Memoirs, biographies and diaries allow readers intimate insight into what life is like for people that are hundreds of miles away or lived hundreds of years ago. These select books offer a glimpse into the complex lives of writers, political activists, and common people from a wide range of backgrounds.
• • • • • •
Renowned translator Donald Keene translates Japanese diary entries from ranging from the objective to the confessional in Travelers of a Hundred Ages. This collection offers an unparalleled glimpse into the lives of diverse writers from the Kamakura dynastic period to the Tokugawa period. Illuminating the hidden and largely unknown worlds of imperial courts, Buddhist monasteries, country inns, and merchants’ houses, this book is an intimate account of the diarists’ lives and a testimony to the struggles and advances of Japanese culture.
Necropolis is an unconventional literary memoir by Vladislav Khodasevich, hailed as “the greatest Russian poet of our time”. The book, translated by Sarah Vitali, tells the story of Khodasevich’s life, but also serves a literary graveyard in which an entire movement, Russian Symbolism, is buried. Khodasevich testifies to the seductive and often devastating power of the Symbolist attempt to turn one’s life into a work of art and, ultimately, how one man was left with the task of memorializing his fellow artists after their deaths. This compelling work brings a new and more intimate light to the Russian literary scene.
The Great Flowing River begins as a coming-of-age story set against the backdrop of China’s war with Japan. Chi depicts her childhood in pre-occupation Manchuria and gives an eyewitness account of life in China during the war with Japan. She tells the tale of her youthful romance that ends tragically when he is shot down in the last days of the war. The book describes the deepening political divide in China and her choice to take a job in Taiwan, where she would remain after the Communist victory. Chi details her growth as an educator, scholar, and promoter of Chinese literature in translation and her realization that despite her roots in China, she has found a home in Taiwan, giving an immersive account of the postwar history of Taiwan from a mainlander’s perspective. A novelistic, epoch-defining narrative, The Great Flowing River unites the personal and intimate with the grand sweep of history.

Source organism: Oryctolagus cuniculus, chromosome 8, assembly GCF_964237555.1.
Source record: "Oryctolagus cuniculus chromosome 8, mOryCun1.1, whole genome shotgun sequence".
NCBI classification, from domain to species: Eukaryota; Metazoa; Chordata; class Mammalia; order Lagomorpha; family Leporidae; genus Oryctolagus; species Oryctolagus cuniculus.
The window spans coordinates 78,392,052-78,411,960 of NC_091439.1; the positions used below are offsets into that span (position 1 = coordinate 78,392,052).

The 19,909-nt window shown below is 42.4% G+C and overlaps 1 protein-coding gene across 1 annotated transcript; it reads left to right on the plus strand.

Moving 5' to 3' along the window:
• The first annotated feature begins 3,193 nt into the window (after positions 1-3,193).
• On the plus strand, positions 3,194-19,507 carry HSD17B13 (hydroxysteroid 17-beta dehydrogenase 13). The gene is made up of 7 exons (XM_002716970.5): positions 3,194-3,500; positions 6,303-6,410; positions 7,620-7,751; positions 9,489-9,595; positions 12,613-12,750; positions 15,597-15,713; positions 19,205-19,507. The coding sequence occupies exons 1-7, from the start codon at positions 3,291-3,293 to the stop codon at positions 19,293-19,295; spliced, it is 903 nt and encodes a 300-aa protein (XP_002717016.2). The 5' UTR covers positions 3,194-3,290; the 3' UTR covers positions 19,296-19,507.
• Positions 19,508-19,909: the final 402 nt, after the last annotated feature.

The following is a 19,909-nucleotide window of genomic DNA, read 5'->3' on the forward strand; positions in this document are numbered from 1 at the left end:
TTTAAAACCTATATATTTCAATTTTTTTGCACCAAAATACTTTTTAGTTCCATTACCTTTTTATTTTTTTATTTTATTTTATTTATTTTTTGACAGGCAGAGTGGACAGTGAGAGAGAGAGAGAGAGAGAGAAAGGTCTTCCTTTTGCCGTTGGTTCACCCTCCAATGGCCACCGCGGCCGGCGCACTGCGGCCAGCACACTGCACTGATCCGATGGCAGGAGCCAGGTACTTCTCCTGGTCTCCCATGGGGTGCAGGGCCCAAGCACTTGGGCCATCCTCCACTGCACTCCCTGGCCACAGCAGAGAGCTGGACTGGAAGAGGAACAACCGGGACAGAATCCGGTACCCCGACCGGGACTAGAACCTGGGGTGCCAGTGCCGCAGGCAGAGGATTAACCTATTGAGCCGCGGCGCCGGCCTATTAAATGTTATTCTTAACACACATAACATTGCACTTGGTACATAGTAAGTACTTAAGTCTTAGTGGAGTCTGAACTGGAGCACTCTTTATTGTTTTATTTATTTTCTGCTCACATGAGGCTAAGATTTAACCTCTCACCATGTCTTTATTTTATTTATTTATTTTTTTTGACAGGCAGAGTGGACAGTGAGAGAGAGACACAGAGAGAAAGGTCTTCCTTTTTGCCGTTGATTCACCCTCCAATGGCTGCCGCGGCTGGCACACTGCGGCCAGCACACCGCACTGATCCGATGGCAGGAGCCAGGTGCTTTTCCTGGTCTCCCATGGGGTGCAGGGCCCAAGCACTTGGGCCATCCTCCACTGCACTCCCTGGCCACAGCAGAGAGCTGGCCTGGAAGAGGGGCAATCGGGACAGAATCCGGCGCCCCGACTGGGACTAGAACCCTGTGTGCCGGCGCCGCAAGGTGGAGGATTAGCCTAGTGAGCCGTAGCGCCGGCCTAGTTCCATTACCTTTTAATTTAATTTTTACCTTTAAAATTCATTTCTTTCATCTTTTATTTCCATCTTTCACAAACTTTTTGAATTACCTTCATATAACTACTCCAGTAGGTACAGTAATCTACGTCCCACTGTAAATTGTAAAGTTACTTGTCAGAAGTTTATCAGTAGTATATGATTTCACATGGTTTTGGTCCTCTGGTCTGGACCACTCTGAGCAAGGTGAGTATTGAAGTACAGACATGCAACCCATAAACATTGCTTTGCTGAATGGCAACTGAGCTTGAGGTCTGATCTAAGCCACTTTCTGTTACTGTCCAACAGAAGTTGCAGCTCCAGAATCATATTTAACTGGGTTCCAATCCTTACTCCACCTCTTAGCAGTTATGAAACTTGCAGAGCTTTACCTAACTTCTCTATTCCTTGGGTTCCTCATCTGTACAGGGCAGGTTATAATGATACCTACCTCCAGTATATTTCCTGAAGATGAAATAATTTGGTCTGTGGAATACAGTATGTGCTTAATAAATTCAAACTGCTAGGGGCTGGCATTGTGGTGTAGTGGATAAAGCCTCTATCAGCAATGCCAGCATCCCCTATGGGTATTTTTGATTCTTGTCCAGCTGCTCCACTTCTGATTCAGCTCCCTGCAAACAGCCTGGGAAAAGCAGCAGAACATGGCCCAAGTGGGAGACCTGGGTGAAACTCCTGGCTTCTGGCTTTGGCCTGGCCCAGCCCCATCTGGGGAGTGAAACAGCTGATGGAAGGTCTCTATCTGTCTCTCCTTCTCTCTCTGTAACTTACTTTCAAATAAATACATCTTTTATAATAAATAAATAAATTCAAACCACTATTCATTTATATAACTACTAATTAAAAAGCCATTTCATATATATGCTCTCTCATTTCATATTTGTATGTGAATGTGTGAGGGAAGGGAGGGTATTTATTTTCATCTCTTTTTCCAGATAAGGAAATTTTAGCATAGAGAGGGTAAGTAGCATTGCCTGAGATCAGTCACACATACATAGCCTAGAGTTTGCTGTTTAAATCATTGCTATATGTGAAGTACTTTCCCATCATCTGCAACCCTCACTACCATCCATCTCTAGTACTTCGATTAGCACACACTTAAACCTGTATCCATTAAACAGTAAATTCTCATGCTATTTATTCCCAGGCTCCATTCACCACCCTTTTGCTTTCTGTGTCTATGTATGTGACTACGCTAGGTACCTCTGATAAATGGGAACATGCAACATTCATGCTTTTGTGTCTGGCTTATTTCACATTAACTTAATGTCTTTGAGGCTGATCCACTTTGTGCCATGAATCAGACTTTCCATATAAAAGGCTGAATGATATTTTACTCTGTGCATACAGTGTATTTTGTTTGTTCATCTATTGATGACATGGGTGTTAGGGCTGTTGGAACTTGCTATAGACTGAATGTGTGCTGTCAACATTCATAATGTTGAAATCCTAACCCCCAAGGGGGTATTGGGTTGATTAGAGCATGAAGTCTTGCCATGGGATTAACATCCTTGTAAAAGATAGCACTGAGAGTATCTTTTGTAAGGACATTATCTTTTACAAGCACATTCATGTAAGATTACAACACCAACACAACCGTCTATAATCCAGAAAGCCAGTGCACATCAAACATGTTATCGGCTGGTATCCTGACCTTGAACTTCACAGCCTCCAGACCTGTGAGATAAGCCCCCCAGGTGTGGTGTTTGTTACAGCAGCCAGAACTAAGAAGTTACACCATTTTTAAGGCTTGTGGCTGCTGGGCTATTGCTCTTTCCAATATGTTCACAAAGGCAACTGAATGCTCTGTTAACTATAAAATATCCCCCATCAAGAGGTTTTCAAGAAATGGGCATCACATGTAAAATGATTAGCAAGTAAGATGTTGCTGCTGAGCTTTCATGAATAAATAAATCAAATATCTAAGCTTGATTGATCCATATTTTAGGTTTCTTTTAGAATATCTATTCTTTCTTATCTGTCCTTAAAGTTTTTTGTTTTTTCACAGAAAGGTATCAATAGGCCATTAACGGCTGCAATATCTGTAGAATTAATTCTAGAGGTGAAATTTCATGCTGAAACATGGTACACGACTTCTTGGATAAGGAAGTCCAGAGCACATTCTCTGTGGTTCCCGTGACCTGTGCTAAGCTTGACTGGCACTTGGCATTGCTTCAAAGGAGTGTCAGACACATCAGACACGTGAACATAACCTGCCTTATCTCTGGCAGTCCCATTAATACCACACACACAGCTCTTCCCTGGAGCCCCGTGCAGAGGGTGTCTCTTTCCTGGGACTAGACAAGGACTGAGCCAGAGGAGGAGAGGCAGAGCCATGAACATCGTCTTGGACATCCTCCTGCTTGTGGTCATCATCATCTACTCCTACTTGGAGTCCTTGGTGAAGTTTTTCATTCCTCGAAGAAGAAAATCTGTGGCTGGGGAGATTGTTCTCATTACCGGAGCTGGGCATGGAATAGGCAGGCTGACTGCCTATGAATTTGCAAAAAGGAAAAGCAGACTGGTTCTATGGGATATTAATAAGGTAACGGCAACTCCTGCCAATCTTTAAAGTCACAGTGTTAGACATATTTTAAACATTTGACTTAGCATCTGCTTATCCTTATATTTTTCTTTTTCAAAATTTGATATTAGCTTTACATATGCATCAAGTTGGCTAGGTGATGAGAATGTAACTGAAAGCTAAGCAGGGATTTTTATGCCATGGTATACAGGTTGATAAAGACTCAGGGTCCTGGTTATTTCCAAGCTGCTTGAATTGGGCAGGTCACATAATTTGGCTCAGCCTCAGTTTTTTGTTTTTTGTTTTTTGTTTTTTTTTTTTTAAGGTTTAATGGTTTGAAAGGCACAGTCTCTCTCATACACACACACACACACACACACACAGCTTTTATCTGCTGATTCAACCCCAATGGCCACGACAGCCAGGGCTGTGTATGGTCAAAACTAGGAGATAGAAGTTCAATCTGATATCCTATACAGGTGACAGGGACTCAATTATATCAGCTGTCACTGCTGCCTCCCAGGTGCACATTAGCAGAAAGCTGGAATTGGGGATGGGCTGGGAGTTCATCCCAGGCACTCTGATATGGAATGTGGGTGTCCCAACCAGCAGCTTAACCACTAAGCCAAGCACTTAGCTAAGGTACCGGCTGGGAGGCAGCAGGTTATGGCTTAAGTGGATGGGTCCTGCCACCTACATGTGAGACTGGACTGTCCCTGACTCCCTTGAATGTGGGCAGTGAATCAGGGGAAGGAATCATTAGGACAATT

Jacques Schiffrin changed the face of publishing in the twentieth century. As the founder of Les Éditions de la Pléiade in Paris and cofounder of Pantheon Books in New York, he helped define a lasting canon of Western literature while also promoting new authors who shaped transatlantic intellectual life. In this first biography of Schiffrin as translated by Sandra Smith, Amos Reichman tells the poignant story of a remarkable publisher and his dramatic travails across two continents. From the vantage point of his extraordinary career, Jacques Schiffrin sheds new light on French and American literary culture, European exiles in the United States, and the transatlantic ties that transformed the world of publishing.